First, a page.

Posts Tagged expat

Tuesday, January 26th, 2016

Why I Travel 13 Hours Alone with My Kids Every Chance I Get

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Culturally, my kids are half Canadian. All of their Canadian relatives spend the greater part of the year surviving on Skype and electronic photos to keep up with their speedy growth. So, when our finances and schedules allow, I know that I must plan a return to my home country to give my children contact with the other half of their genetic code. Particularly for my parents (their laolao & laoye), it’s torturous to have such a huge distance between two of their four precious grandchildren.  Read more »

How My Two Year Old is Teaching Me Thai

As an adult who is embarrassingly monolingual, I never stop lamenting the “what if” of truly learning and assimilating a foreign language to the point of fluency.  Read more »

Are Parents Too Overprotective in the West and Too Lax in the East?

One of the things that I really love about having babies in China is how attentive complete strangers are to my children.  Read more »

I was Diagnosed with Cancer at Age 37 while Abroad with Kids

I have been living away from my country of birth for the past eight years.  Read more »

Is It Ok to Leave a Sleeping Baby Home Alone?

My daughter loves to sing. I’m not surprised. As the daughter of two musicians, she has had music around her since conception. Lately, my mother-in-law (MIL) has been teaching her Chinese children’s songs and it’s so lovely to hear her little voice singing the words. One of these songs is called “Good Little Rabbit 小兔子乖乖” and she’s taken to singing it every time anyone comes through the apartment door.  Read more »

What Confused Me Most about Brits

Almost 10 years ago when we first moved to the UK, I had to adapt culturally. I had lived in Southern France for the last six years and I immediately felt at home in Northern England because I grew up in Northern Germany, and as we all know, Germans and British are close cousins.   Or so I thought.   I ended up in a lot of situations where the English behaved in ways foreign to me.  Read more »

Making Sense of the Berlin Wall as a Multicultural Family

Spending a year in Berlin means that my kids are treated to all sorts of new experiences. We live in an apartment, not a house. We don’t have a car, nor do we need one. The playgrounds have zip lines, sand pulleys, and slides so tall that our seven- and eight-year-olds sometimes decide to back down the ladder. The toys are mostly the same except that the Star Wars trading cards are all in German.  Read more »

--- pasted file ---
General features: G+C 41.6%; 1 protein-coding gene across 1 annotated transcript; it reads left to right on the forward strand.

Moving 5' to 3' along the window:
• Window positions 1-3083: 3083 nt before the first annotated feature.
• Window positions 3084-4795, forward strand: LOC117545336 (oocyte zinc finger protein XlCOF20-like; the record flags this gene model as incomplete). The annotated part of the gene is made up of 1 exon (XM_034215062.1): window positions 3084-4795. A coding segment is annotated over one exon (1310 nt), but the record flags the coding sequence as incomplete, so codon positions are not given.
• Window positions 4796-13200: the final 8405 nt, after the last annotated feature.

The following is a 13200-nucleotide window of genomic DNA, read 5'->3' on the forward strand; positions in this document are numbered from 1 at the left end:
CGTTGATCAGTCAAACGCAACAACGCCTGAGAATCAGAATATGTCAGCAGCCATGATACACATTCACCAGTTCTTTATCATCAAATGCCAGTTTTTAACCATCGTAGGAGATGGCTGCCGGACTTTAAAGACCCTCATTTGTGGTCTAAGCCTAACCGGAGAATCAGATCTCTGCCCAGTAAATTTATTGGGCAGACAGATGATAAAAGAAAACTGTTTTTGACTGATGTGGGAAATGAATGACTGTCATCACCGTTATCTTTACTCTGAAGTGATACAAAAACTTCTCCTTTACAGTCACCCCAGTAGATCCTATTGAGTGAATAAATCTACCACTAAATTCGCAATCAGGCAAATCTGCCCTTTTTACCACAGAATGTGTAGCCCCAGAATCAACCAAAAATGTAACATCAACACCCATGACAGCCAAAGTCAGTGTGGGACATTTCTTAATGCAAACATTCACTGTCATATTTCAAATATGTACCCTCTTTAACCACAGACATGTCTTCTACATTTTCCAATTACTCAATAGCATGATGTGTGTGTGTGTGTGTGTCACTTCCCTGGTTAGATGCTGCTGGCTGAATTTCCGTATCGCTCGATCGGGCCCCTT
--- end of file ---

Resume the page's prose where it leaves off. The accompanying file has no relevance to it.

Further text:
Exploring Italy with Kids

After four months in Asia, we were ready for our next stop: Italy. Even though we found great pizza and ice cream at our favorite resto in Kathmandu close to our guest house in Boudha, the kids were out of their minds with excitement dreaming about pasta, pizza, gelato, and hot chocolates and to see their dad, Scott, whom they hadn’t seen in two and half months.  Read more »

The Cultural Dilemma of American Summers for Immigrant Parents

I don’t know how to run a lemonade stand, make ice pops or build a sandcastle—all time-honored traditions of an American summer that I am struggling to acquire alongside my three-year-old Indian-American daughter. Among the many cultural dilemmas that we immigrant parents in the U.S. navigate when raising our children in a completely different culture is how to engage in the everyday rituals of our adopted homeland so that our children can fully embrace their hyphenated heritage.  Read more »

Traveling to Myanmar with Kids

We are now staying with our expat friends in Yangon, Myanmar, where we are witnessing a culture undergoing change at warp speed. Our friends have been coming here for nine years and finally moved their family of four here permanently last year. They have witnessed the “before and after” of the EU and U.S. lifted sanctions in 2012, and through their eyes, we too are seeing how a country once shut out from the rest of the world is being stretched to accommodate the influx of people, cars, ideas, trends and multinational corporations from all over the world.  Read more »

Homeschooling on the Road

My husband, two children (Tara age 12 and Tejas age four), and I are now settled in at a small Ayurvedic Ashram near Mangalore, South India, where we will spend three weeks receiving Ayurvedic treatments. Ayurveda is the Indian traditional medicine, said to be at least 3500 years old. Our treatments will focus on cleansing and rejuvenation.   In preparation for our five months on the road, knowing Tara would need to complete the second half of her seventh grade year, I searched around for online homeschool curricula that would best fit our needs.  Read more »

Around the World in One Semester

My family and I have embarked on our long awaited five-month trip around the world.  First stop is Bangalore, India, to rest from the 20-hour flight and regroup before heading to an Ayurvedic Ashram for three weeks of rest and rejuvenation. My husband, Scott, and I are traveling with our two kids, Tejas age four and Tara age 12.   We have been planning to take this trip for a few years now, but it wasn’t until a request came in on our VRBO page from a nice family who wanted to rent our home for five months, that the trip began to take shape.  Read more »